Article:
Council threatens lawsuit over schools
By Barbara Arntsen
Published in News on April 7, 2004 2:07 PM
The Goldsboro City Council threatened legal action today if its concerns about the problems facing schools in central Goldsboro continue to be ignored by the school board.
Council members outlined their concerns in a letter to the county commissioners, which was delivered Tuesday. Councilman Chuck Allen said that a copy of the letter was also going to school board members, so they would "not be left out of the loop."
The lack of racial diversity within the city schools, and the high number of low-wealth students attending them, has long been a concern of the council.
"Quite frankly, this situation has gone on too long and needs to be resolved," the letter said. "Goldsboro is currently looking at what our options are, including litigation, if necessary, as we can no longer allow this black eye on our city."
All of the councilmen signed the letter.
In the letter, the council told the commissioners that "we are concerned about our inner city schools as well as the current facility plan the school board has presented to your board for some 82 plus million dollars."
The council also asked why the school board refused to have a school construction study conducted, after the county commissioners offered to fund the study more than a year ago.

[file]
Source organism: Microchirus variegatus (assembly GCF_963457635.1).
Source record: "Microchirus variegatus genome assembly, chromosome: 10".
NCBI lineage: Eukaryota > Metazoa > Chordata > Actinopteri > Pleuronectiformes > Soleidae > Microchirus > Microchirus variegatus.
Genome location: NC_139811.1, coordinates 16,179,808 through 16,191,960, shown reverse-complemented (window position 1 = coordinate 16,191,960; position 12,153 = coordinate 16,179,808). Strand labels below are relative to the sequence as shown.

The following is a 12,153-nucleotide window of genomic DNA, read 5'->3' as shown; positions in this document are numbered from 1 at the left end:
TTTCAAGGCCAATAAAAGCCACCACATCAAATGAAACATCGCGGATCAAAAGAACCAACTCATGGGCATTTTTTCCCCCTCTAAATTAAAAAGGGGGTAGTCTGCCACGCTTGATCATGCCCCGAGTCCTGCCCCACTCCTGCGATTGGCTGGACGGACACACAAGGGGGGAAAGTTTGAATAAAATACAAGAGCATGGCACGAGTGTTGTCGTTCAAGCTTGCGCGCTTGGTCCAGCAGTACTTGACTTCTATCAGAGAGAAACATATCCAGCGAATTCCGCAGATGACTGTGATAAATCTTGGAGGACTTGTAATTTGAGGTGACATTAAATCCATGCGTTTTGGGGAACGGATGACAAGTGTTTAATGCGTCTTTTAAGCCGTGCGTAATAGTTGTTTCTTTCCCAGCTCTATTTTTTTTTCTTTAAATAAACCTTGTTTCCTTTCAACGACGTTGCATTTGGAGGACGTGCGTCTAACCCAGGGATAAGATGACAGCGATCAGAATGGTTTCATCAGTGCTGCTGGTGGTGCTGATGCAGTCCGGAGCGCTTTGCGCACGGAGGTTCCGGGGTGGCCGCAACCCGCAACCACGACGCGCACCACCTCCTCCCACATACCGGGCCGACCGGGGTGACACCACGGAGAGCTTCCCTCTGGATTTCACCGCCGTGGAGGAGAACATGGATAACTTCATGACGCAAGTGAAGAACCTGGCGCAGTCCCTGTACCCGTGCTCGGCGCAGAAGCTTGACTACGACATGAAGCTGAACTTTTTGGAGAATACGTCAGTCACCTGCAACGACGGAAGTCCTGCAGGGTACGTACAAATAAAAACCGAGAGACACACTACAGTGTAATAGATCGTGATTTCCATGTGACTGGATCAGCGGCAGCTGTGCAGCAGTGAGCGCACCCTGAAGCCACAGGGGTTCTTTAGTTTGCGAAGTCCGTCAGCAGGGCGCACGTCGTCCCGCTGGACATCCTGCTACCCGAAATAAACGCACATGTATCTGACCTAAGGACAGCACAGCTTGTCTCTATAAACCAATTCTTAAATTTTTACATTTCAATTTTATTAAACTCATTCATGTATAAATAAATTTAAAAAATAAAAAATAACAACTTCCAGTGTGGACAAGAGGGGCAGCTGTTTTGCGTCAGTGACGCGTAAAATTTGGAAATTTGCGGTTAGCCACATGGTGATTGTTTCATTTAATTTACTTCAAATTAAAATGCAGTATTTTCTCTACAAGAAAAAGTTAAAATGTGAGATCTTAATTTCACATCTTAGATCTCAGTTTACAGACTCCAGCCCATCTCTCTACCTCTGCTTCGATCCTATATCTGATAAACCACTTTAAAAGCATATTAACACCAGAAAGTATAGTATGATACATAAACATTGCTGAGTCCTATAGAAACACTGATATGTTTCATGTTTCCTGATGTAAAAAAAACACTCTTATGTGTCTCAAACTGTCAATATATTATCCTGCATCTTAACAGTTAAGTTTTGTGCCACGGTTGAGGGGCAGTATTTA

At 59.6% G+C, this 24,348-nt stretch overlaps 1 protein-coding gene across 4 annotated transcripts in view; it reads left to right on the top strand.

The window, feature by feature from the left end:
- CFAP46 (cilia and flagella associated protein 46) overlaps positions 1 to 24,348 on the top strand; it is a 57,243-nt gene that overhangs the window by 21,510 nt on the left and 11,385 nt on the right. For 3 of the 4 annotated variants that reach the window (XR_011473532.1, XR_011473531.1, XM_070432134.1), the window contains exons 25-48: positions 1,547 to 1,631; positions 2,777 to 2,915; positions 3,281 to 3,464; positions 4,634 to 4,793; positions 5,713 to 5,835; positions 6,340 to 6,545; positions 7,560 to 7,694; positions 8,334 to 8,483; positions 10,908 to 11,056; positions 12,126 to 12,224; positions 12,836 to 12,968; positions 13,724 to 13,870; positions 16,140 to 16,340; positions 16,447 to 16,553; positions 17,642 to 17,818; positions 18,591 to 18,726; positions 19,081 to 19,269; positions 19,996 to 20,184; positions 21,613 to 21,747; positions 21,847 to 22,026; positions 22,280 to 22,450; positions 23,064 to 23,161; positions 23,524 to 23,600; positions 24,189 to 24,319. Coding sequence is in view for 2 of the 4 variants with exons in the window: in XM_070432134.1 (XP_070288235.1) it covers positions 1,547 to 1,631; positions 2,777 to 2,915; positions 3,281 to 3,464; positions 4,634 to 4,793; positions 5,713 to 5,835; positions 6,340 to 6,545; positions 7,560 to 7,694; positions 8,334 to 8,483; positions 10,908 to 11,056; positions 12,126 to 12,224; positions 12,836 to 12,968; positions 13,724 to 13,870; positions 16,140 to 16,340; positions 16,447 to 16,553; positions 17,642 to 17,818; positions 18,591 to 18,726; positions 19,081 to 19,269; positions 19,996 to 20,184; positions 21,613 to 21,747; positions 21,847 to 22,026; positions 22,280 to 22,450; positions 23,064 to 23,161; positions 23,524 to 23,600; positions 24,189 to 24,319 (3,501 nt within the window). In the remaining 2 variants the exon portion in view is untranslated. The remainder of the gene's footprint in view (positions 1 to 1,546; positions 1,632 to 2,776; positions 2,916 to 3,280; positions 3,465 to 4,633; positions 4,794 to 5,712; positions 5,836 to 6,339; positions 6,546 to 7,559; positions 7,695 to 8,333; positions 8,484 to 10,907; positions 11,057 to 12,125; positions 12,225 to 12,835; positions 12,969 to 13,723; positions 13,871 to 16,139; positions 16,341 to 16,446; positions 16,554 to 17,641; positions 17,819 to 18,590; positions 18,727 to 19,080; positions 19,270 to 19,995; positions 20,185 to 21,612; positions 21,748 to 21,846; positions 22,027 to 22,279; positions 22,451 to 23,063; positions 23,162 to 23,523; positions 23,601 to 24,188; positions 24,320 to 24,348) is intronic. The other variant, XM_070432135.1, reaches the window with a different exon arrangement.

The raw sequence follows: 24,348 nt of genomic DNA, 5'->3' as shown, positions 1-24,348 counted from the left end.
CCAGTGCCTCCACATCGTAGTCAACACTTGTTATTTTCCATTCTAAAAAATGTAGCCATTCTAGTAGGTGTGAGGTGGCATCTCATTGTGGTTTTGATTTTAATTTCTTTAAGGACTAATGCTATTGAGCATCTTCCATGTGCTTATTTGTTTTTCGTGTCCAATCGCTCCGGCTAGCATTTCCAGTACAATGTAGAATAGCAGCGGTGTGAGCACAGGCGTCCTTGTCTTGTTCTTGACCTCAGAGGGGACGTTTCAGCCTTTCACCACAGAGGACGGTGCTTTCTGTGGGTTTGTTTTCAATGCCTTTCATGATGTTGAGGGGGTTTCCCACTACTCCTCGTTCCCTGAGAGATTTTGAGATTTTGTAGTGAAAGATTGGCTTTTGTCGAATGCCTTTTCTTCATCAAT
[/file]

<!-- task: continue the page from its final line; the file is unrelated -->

The proposed study was also intended to address some potential solutions to the racial and low-wealth problems in the city, the council said.
"As City Council members, community leaders and tax payers, we cannot believe that the School Board would put forth an $82 million construction plan without first studying the existing infrastructure and how it's being used."
In a work session earlier this week, some council members said that a study conducted in 1994 had been ignored by the school board.
Reminding commissioners that the city contained 40 percent of the county population, the council requested that the county immediately hire an outside firm to look at how school buildings were being used and population trends for the next 15 years.
"We would also like the study to specifically look at what can be done with the inner city schools as they relate to lack of racial diversity and low wealth enrollment," the council wrote. "Obviously this is not a concern to the current school board, but it is of paramount importance to the city, especially if we are going to keep our city viable, recruit new business and new young families to locate inside Goldsboro."
The council also wanted to know how much the proposed construction plan would increase county tax rates.
"It appears to us that the school system is already having problems staffing and funding our current schools," the council wrote. "Maybe the study should look at what kind of impact any new construction would have on operational funds as well as staffing."
The council was concerned about the effect these issues could have on the Base Realignment and Closure study.
"After encroachment, two of the main areas on the BRAC commission list are quality of life and education," the letter said.
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